Northrop Grumman
The Triton unmanned aircraft system is shown completing its first flight from the Northrop Grumman manufacturing facility in Palmdale, California, in this handout photo released by the U.S. Navy, May 22, 2013. Northrop Grumman/Alex Evers/Handout via Reuters

A senior official responsible for acquisitions contracts for the U.S. Air Force was removed from his post after he disclosed his wife’s retirement account with Northrop Grumman. The Virginia-based maker of weapons systems is one of the biggest U.S. defense contractors, which last year won a secretive $80 billion contract to design and build the country’s next-generation, long-range, high-altitude bomber.

Richard W. Lombardi, who in December was named principal deputy assistant Air Force secretary for acquisition, admitted recently he failed to mention his wife’s ties to the company in mandatory public financial disclosure forms. Lombardi was removed from his position by his boss, Air Force Secretary Deborah James, late Thursday.

“Rightfully so, the Air Force places a tremendous emphasis on accountability and professional responsibility,” Air Force spokesman Lt. Col. Christopher Karns told the Washington Post.

Lombardi’s future with the Air Force is uncertain. He’s been moved to a different position while the Defense Department Inspector General investigates.

Richard Lombardi
Richard Lombardi US Air Force

The move comes just months after Boeing and Lockheed Martin called the way the contract for the Long Range Strike Bomber, was granted to Northrop Grumman “fundamentally flawed.” The companies didn’t return calls for comment Saturday, but in November, Boeing filed a complaint with the Government Accountability Office disputing the way its rival won one of the largest-ever defense contracts and the largest since Lockheed Martin won the bid for the Joint Strike Fighter more than a decade ago.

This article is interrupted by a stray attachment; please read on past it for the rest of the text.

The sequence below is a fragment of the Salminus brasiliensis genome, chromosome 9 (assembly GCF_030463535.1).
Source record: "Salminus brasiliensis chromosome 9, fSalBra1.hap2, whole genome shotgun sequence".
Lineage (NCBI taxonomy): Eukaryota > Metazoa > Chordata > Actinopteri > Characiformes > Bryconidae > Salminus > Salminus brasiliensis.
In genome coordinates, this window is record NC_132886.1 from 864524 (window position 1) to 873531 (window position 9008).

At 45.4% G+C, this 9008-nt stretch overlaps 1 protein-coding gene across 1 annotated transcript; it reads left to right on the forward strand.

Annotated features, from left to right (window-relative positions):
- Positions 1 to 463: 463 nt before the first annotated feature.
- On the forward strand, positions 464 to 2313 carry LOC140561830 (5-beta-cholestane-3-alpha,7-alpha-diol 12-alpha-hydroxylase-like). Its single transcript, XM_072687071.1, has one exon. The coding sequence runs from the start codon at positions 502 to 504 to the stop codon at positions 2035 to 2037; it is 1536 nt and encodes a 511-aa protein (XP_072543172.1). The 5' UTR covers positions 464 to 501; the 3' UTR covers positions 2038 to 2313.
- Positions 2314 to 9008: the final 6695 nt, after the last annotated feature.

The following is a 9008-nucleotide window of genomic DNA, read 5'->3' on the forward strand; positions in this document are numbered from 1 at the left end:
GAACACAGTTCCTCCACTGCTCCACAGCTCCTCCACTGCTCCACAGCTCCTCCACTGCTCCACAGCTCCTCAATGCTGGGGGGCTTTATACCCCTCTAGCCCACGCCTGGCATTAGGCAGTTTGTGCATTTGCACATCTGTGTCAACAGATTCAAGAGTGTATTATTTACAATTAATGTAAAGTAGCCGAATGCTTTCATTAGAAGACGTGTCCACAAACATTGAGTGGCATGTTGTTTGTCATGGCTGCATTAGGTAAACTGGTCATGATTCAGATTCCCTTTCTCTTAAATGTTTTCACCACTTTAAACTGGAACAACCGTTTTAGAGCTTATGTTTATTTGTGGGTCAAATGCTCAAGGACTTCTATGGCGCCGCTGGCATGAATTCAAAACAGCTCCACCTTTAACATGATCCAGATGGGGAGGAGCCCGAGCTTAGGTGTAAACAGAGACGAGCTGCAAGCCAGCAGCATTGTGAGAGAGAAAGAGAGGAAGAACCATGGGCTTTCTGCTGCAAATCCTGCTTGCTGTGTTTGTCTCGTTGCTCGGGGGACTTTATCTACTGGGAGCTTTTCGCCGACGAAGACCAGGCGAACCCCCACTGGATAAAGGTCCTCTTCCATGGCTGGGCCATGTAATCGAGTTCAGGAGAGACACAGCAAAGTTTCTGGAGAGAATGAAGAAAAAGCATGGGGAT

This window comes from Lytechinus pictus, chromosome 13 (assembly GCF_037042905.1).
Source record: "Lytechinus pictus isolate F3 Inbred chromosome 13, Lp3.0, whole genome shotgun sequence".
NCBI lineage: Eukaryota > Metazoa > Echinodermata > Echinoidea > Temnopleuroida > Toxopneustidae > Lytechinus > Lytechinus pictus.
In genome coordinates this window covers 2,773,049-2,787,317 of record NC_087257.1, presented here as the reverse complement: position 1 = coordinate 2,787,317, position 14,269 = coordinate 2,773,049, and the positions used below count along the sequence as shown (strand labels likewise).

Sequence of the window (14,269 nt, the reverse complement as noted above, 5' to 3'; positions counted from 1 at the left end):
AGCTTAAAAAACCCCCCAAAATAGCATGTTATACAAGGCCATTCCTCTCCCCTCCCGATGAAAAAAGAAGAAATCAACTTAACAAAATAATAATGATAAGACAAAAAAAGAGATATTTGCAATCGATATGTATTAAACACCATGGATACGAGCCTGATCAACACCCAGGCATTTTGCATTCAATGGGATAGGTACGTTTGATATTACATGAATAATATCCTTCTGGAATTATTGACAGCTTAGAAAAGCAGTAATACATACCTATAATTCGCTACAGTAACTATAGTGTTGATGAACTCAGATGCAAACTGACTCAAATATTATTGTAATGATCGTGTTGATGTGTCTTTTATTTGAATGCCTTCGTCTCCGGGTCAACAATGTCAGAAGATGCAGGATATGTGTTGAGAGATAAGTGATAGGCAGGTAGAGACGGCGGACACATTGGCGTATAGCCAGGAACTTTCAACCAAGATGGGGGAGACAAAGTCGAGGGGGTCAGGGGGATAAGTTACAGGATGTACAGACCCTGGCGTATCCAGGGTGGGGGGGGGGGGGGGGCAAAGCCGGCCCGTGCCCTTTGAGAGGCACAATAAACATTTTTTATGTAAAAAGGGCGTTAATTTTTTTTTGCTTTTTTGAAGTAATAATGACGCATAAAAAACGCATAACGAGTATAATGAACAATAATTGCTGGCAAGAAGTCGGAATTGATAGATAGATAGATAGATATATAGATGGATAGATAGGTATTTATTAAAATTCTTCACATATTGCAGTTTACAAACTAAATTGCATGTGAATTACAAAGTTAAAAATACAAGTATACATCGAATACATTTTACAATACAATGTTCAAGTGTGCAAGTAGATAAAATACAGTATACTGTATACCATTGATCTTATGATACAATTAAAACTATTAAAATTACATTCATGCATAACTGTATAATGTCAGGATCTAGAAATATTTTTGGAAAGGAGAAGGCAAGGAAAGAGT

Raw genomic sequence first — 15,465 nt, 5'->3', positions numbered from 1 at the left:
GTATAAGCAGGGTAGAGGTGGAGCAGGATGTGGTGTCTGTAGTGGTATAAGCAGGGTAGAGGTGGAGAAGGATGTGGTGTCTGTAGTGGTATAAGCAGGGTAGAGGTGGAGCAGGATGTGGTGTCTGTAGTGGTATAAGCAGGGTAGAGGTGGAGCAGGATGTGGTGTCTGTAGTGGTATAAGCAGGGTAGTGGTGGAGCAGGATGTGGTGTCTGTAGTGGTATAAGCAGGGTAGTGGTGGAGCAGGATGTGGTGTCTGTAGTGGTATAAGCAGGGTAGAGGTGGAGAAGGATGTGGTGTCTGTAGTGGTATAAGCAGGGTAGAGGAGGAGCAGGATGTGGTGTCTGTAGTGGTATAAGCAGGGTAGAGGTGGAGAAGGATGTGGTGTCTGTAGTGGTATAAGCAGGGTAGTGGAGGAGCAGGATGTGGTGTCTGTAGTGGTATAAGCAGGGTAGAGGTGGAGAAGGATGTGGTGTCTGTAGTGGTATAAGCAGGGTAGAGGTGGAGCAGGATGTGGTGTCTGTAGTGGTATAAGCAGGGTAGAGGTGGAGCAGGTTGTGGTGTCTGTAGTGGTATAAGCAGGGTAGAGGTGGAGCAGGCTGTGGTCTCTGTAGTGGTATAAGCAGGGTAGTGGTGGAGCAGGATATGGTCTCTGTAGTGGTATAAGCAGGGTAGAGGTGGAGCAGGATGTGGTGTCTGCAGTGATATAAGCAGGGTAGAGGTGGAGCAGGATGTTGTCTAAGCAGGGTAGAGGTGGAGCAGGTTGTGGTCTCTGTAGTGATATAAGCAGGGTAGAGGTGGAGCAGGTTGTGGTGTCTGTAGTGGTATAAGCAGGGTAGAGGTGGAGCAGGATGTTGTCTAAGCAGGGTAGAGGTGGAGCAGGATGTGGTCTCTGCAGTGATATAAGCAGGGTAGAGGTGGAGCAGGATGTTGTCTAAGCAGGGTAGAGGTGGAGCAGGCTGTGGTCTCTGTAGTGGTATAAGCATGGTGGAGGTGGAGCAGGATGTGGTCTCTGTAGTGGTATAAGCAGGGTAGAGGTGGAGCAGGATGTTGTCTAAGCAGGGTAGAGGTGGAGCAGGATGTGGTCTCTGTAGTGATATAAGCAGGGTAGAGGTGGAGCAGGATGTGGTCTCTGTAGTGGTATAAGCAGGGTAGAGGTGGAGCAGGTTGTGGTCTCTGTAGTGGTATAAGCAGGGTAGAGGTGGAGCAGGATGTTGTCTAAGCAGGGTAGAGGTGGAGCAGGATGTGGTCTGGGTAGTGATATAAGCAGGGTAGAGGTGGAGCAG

Lombardi’s removal highlights the sensitivity the federal government has over any perceived or real favoritism involving defense contracts.

Critics have long pointed to the close ties between the Defense Department and the private-sector makers of its bombs, planes and warships that vie for lucrative years-long contracts worth billions of dollars.

Luring defense officials onto their corporate boards or into their executive suites can give them an edge, be it job experience or shady inside scoops. The U.S. defense budget makes up about 16 percent of all federal spending, more than the country commits to education, veterans benefits, transportation and nonmilitary scientific research combined. (Social Security and Health and Human Services take up more than half.) That makes U.S. defense a roughly $600 billion per year pot of cash.

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In 2013, Citizens for Responsibility and Ethics in Washington successfully forced Defense to release a database of so-called ethics opinions, legally required documents that outline what an exiting official can and cannot do at his or her next job. For example, former military officials are prohibited from representing a company to the government on projects they worked on. But they can work behind the scenes so long as they do not directly communicate with federal officials. And former defense officials are not prohibited from working for any company.

The documents show of about 320 ethics opinions in which officials named specific companies they intended to work for after leaving public service, 43 named five of the country’s largest defense contractors: Lockheed Martin, Northrop Grumman, Boeing, General Dynamics and Raytheon.